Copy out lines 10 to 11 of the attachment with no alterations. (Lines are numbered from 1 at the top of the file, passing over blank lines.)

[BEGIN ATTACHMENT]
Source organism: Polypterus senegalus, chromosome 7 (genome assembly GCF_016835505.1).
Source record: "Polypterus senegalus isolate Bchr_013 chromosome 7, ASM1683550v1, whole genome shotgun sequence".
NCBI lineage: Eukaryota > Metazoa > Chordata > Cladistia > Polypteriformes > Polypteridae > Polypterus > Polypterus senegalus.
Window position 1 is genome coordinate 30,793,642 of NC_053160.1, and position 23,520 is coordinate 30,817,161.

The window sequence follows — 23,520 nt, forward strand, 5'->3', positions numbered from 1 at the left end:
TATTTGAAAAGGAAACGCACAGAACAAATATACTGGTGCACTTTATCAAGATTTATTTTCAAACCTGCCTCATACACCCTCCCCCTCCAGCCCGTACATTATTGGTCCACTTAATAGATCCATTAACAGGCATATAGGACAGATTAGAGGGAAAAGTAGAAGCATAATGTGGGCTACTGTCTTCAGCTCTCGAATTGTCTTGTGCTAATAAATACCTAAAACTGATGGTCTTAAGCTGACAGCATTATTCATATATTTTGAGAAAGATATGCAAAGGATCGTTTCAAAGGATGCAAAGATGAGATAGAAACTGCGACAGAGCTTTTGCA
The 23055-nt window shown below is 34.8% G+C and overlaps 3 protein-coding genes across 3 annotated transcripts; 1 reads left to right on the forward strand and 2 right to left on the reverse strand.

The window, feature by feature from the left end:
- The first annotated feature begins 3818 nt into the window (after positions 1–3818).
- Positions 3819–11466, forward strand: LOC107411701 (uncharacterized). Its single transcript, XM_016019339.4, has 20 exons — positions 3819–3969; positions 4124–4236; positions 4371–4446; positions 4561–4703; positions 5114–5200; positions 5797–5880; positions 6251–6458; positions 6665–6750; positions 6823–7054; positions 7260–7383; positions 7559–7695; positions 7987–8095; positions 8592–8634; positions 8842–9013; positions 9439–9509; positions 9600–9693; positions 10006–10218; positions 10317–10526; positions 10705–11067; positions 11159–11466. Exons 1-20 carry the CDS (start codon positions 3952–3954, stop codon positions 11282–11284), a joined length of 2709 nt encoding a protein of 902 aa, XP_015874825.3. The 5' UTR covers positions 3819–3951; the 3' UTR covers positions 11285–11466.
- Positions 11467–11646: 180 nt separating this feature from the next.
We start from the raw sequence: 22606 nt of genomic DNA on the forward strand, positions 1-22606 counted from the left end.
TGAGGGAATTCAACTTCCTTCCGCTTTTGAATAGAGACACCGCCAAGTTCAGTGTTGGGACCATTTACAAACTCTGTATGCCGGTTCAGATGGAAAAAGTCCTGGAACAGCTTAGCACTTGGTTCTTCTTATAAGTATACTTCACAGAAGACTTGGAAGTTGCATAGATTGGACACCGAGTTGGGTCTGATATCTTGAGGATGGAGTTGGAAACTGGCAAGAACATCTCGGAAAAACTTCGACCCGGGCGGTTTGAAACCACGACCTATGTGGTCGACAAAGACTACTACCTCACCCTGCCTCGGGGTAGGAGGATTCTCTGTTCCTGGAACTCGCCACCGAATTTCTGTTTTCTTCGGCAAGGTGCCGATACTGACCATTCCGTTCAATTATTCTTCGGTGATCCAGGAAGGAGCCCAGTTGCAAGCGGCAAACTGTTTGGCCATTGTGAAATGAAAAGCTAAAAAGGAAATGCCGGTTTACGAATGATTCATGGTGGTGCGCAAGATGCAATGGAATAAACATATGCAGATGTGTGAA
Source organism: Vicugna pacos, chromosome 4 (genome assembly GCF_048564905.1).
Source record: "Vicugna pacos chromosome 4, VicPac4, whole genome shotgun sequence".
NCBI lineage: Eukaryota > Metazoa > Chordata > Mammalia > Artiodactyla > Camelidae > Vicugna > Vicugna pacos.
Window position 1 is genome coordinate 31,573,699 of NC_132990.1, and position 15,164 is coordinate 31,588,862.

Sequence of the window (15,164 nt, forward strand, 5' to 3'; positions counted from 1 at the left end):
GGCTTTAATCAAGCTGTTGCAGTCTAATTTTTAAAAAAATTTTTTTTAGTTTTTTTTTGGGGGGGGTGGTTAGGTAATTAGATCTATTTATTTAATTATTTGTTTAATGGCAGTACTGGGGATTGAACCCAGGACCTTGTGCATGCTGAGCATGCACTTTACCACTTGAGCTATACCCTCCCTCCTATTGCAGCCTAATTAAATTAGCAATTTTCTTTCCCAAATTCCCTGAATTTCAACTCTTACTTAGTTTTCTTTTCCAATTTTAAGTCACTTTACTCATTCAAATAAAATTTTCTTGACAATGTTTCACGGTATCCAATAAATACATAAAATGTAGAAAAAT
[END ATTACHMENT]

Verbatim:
- Positions 3819–11466, forward strand: LOC107411701 (uncharacterized). Its single transcript, XM_016019339.4, has 20 exons — positions 3819–3969; positions 4124–4236; positions 4371–4446; positions 4561–4703; positions 5114–5200; positions 5797–5880; positions 6251–6458; positions 6665–6750; positions 6823–7054; positions 7260–7383; positions 7559–7695; positions 7987–8095; positions 8592–8634; positions 8842–9013; positions 9439–9509; positions 9600–9693; positions 10006–10218; positions 10317–10526; positions 10705–11067; positions 11159–11466. Exons 1-20 carry the CDS (start codon positions 3952–3954, stop codon positions 11282–11284), a joined length of 2709 nt encoding a protein of 902 aa, XP_015874825.3. The 5' UTR covers positions 3819–3951; the 3' UTR covers positions 11285–11466.
- Positions 11467–11646: 180 nt separating this feature from the next.